So, while it did not openly oscillate, it had lots of ringing. I removed those extra components Monday, but it began to oscillate heavily. Now it seems I forgot to mention I increased feedback by changing the 2.7k resistor to 1.621k. Swapped the original 2.7k back in and the all-out oscillation turned into severe ringing. Now I tried what tschrama suggested in an another thread and an another context, replaced the 220R resistor from the feedback node to ground with a 390R resistor. In order to keep the amount of feedback the same, I had to increase the 2.7k resistor to 4.7k. After that the ringing almost disappeared (only two beats barely visible on the scope at full drive).

I cannot comment on the impact to the sound quality yet, since now the amps take their power directly from a capacitor bank. Earlier they had a dedicated capacitance multiplier per channel (a little modified, the positive rail uses a MJ2955 so it's a CFP connection like in the negative rail).
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Old 29th September 2004, 01:19 PM   #4
dominic is offline dominic  United Kingdom
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Cheers,

The speakers I'm using are pretty efficient, I'm told by the previous owner they're 2.5 Watts max each and he reckons about 15ohms impedance. They are very loud running off a 12V UPS battery at the moment. So I doubt I'll go much higher than 15-20 volts single rail supply for a wee bit more head room maybe as high as 25V.

I have to say they sound absolutely fantastic, I'm told that the speakers when new cost more than a brand new jaguar, although he used to have eight of them!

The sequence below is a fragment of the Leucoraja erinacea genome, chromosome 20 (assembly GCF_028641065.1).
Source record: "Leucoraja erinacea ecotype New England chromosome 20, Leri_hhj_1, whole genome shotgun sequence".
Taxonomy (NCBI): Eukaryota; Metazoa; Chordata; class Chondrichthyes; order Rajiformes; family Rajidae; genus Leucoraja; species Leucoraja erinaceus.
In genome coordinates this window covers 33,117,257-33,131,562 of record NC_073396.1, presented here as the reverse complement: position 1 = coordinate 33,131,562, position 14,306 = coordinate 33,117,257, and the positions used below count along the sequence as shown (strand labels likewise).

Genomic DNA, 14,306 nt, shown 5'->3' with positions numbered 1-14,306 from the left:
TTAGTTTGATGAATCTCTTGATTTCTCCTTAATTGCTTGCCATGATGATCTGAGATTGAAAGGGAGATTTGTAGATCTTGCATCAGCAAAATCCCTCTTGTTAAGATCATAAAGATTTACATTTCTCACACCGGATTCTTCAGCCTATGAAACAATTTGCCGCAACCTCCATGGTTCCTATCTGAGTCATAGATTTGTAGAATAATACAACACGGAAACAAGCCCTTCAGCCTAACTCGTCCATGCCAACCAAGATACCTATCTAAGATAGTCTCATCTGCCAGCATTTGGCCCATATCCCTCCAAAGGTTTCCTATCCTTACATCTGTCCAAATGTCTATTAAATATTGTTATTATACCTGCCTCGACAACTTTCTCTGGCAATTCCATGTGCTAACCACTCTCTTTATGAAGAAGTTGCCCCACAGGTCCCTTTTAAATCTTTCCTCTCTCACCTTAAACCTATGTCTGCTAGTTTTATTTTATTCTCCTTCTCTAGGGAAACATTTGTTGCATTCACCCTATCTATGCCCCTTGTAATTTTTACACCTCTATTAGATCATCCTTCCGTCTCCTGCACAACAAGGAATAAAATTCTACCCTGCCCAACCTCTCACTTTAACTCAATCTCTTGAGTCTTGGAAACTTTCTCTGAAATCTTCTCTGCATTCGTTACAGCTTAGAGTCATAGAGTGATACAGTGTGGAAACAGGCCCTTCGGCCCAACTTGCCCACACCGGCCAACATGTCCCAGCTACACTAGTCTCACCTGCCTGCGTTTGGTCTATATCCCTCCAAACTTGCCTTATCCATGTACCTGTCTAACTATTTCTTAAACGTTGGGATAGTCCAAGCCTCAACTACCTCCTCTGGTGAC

I don't mind having the output capacitively coupled - though I will probably at some point try and get some bigger/better quality output caps. The signal capacitors for input decoupling and signal path are the most expensive parts so far!

Looking at things on a scope the whole thing seems to be running very well - not bad for a fast stab - no ringing and square waves come through completely unscathed to the coupling capacitors with the load attached.

Another question I forgot to ask is how do I calculate the optimum quiescent current, running at 550mA per channel at the moment, going higher doesn't seem to affect the sound but don't want to go much higher to avoid burnt fingers!

The question about the parts was more about any possible impairment due to the cheap nature of the parts, though I guess I'd struggle to tell the difference until I fork out for a new CD player!

Cheers
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Old 29th September 2004, 03:27 PM   #5
Geoff is offline Geoff  United Kingdom
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Quote:
Originally posted by dominic
Another question I forgot to ask is how do I calculate the optimum quiescent current, running at 550mA per channel at the moment, going higher doesn't seem to affect the sound but don't want to go much higher to avoid burnt fingers!
For a single supply rail, the peak output voltage will be half the supply rail voltage less an allowance for losses (say 1 to 2V). The peak output current will depend on the minimum impedance of your speakers. As you a using a single full-range driver this can be determined by measuring the voice coil resistance (which will equal the minimum impedance as near as dammit).

The peak output current will be the peak output voltage divided by the minimum speaker impedance. The optimum quiescent current for the JLH is around 0.75 times the peak output current.

Geoff
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Old 29th September 2004, 04:10 PM   #6
dominic is offline dominic  United Kingdom
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Cheers Geoff

Thanks, when I measure it with a multimeter it's showing 3.75 ohms, not the 15 I was expecting, however it's not a single driver unit it's got a screw in "presence" driver (tweeter) quite fancy!

(6-1)/3.75 = 1amp I guess, so I should turn it up, think I might steal some heatsink fins from somewhere else before I do that!

Dom